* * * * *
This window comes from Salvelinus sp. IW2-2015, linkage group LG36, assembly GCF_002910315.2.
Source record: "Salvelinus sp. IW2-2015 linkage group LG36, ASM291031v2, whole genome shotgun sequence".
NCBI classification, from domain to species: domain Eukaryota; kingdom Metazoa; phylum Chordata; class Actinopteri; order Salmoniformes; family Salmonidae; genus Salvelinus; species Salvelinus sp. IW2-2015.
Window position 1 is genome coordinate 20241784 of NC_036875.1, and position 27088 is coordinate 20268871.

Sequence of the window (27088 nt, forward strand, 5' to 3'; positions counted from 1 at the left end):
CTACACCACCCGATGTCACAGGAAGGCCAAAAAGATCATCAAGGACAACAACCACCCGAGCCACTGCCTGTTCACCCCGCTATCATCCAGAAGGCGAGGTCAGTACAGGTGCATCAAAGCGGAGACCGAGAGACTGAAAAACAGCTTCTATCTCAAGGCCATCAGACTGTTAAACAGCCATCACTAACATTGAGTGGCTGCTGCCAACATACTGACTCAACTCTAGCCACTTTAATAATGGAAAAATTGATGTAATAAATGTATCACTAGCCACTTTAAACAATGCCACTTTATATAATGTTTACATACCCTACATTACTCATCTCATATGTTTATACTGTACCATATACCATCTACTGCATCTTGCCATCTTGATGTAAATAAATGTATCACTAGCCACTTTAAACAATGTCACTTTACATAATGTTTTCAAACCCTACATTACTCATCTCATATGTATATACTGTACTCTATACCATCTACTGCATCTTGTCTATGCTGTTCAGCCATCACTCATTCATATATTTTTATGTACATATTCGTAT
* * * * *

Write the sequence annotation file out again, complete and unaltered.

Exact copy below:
This window comes from Salvelinus sp. IW2-2015, linkage group LG36, assembly GCF_002910315.2.
Source record: "Salvelinus sp. IW2-2015 linkage group LG36, ASM291031v2, whole genome shotgun sequence".
NCBI classification, from domain to species: domain Eukaryota; kingdom Metazoa; phylum Chordata; class Actinopteri; order Salmoniformes; family Salmonidae; genus Salvelinus; species Salvelinus sp. IW2-2015.
Window position 1 is genome coordinate 20241784 of NC_036875.1, and position 27088 is coordinate 20268871.

Sequence of the window (27088 nt, forward strand, 5' to 3'; positions counted from 1 at the left end):
CTACACCACCCGATGTCACAGGAAGGCCAAAAAGATCATCAAGGACAACAACCACCCGAGCCACTGCCTGTTCACCCCGCTATCATCCAGAAGGCGAGGTCAGTACAGGTGCATCAAAGCGGAGACCGAGAGACTGAAAAACAGCTTCTATCTCAAGGCCATCAGACTGTTAAACAGCCATCACTAACATTGAGTGGCTGCTGCCAACATACTGACTCAACTCTAGCCACTTTAATAATGGAAAAATTGATGTAATAAATGTATCACTAGCCACTTTAAACAATGCCACTTTATATAATGTTTACATACCCTACATTACTCATCTCATATGTTTATACTGTACCATATACCATCTACTGCATCTTGCCATCTTGATGTAAATAAATGTATCACTAGCCACTTTAAACAATGTCACTTTACATAATGTTTTCAAACCCTACATTACTCATCTCATATGTATATACTGTACTCTATACCATCTACTGCATCTTGTCTATGCTGTTCAGCCATCACTCATTCATATATTTTTATGTACATATTCGTAT